As Ariel Castro, the convicted kidnapper, rapist and baby killer, shuffled off in chains to the hoosegow, I thought, why was there so little reportage or commentary about his idiotic statement made in an Ohio courtroom? Is it because the man himself is so repugnant? Is it because his transgressions against society are so repulsive? I think it is both and one thing more.
Americans have heard all this claptrap before. We are familiar with the ramblings of a sociopath. A sociopath in plain language unadorned by the psychiatrists’ hocus-pocus is a person who does not know right from wrong, at least as regards his own behavior.
Few sociopaths even acknowledge society’s sense of outrage at their behavior. When Castro said, “These people are trying to paint me as a monster. I’m not a monster. I’m sick,” it was as though he thought society was at fault for not recognizing his illness earlier on and offering him therapy. Not life in prison but a 12-step program, and then he could go out into society again — cured. Ready to participate in all the bountiful blessings of American life.
When he spoke of “my sexual problem,” he could have been speaking as the mayor of San Diego, Bob Filner, who recently admitted to his “problem” and has promised to undergo “two weeks of intense therapy” so that he will never again harass women, one of whom he placed lovingly in that time-honored act of sexual foreplay, the headlock. Two weeks of therapy, and he will be back in the mayor’s office performing the invaluable work that the people of San Diego voted him into office to do.
Meanwhile back in New York City, Eliot Spitzer feels he is fully qualified to be city comptroller. Mr. Spitzer, upon admitting to availing himself of top-of-the-line hookers, stepped down from the governorship in 2008. Yet, after a spell of counseling, therapy, and serving as host on a CNN talk show, he is presenting himself to the electorate as repristinated. Then there is Anthony D. Weiner, who is running for New York mayor despite being forced from Congress in 2011 for sending pictures of his genitalia and lewd emails to women he did not know and lying to the public about it. This summer, he entered the mayor’s race promising never to send such emails again. Then it was discovered he did do it again. Now he is as convinced as Mr. Spitzer that his indiscretions are behind him. They are things of the past. A few weeks ago, he was running neck-and-neck in the Democratic primary and if he can hang in there long enough, he will be neck-and-neck again.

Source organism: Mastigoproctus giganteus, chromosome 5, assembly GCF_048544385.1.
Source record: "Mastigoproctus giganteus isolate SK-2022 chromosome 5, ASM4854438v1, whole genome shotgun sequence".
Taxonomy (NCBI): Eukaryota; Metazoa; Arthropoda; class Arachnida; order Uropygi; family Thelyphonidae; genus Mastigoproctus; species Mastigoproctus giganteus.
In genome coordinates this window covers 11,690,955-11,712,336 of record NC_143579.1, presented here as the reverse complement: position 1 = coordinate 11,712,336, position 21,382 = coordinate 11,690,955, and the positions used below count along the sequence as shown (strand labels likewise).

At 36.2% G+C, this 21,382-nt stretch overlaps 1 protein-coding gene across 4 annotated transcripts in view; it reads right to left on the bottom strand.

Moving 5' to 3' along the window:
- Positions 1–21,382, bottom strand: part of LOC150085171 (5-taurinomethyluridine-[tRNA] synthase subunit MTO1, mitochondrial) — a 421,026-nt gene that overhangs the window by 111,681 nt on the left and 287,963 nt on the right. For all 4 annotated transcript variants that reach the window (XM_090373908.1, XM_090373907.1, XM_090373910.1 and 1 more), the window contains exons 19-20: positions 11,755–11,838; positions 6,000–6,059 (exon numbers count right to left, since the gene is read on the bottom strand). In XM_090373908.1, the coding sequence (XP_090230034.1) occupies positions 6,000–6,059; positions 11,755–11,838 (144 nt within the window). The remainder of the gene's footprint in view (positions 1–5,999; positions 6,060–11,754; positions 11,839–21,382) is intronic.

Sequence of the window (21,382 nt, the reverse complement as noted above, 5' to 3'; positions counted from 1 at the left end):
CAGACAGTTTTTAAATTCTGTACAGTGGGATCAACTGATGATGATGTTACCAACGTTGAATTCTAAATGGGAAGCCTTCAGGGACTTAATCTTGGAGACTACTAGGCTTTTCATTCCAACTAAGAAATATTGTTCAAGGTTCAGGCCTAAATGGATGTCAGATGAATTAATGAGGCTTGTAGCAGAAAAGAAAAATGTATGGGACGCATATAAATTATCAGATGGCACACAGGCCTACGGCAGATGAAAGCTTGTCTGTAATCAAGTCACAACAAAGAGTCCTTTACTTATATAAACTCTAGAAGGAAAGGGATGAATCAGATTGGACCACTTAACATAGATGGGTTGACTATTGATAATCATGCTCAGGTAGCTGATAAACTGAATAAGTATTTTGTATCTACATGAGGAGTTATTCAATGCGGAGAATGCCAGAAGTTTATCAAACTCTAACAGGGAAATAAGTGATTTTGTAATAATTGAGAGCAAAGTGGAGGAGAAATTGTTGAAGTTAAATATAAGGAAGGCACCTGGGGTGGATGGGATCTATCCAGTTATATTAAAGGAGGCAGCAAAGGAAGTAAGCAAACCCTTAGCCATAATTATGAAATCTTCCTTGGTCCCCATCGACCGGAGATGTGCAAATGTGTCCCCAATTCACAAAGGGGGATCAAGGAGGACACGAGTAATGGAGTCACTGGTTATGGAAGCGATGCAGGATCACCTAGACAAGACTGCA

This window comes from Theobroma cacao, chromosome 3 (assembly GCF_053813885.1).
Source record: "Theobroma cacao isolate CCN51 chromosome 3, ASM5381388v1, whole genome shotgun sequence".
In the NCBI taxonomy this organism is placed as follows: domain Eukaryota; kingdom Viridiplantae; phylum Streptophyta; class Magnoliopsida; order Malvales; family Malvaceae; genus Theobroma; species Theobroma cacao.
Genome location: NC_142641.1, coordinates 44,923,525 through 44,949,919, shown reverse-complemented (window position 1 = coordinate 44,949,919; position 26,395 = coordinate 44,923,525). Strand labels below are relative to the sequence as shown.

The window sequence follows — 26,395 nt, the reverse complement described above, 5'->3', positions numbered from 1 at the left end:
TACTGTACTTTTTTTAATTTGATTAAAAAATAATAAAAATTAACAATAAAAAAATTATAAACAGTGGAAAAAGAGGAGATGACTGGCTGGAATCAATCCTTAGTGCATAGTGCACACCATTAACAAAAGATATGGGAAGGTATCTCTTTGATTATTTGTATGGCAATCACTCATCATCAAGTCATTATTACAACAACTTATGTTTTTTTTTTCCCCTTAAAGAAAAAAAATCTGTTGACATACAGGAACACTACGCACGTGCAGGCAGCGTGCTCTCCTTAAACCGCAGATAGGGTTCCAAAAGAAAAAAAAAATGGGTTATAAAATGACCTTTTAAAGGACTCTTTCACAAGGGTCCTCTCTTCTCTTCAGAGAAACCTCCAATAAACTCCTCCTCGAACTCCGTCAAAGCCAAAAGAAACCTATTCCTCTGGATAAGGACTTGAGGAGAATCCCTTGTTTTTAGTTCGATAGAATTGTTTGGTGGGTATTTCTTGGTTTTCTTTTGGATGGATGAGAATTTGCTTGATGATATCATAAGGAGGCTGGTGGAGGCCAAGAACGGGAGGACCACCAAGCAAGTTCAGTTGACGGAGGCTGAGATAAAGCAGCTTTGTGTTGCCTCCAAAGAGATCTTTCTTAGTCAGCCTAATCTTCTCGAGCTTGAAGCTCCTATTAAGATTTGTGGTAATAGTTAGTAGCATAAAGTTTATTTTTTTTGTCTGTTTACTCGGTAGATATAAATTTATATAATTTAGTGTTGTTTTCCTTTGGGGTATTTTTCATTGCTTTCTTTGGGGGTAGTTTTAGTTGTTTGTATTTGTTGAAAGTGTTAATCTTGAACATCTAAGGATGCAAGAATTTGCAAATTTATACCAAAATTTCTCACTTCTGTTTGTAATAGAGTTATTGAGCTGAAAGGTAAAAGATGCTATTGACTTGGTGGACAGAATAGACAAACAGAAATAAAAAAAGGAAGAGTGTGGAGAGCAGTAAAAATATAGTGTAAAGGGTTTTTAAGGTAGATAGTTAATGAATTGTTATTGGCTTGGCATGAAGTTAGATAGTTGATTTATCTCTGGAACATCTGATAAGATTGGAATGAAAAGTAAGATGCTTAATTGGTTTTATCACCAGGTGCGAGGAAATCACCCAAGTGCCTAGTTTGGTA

This argument that one’s “sexual problem” is a sickness rather than a vice is not new in American life. President Clinton survived impeachment by relying on it. So perhaps we can understand why the fiend Castro should trot it out again.
Yet maybe we ought to turn our attention to the voters, at least to the Democratic voters who are supporting these candidates despite their sexual aberrations. Bear in mind these sexual aberrations were committed against women. How do you explain that the very Democrats that declaim against the Republicans for waging a “war on women” are supporting candidates who harass women, traffic in women, and publicly expose themselves to women?
I suggest that the answer is hypocrisy. Yet there has to be more to it than that. All the above abusers of women are Democrats. When a Republican gets caught misbehaving, he generally is eliminated in his party’s primary. Why are the above rogues Democrats? And another thing: Why are they disproportionately supported by women — women who claim they are feminists? Is a modern-day feminist a woman waiting for her picture of Mr. Weiner’s private part? That strikes me as bizarre.
R. Emmett Tyrrell Jr. is founder and editor in chief of the American Spectator. He is the author most recently of “The Death of Liberalism,” published by Thomas Nelson Inc.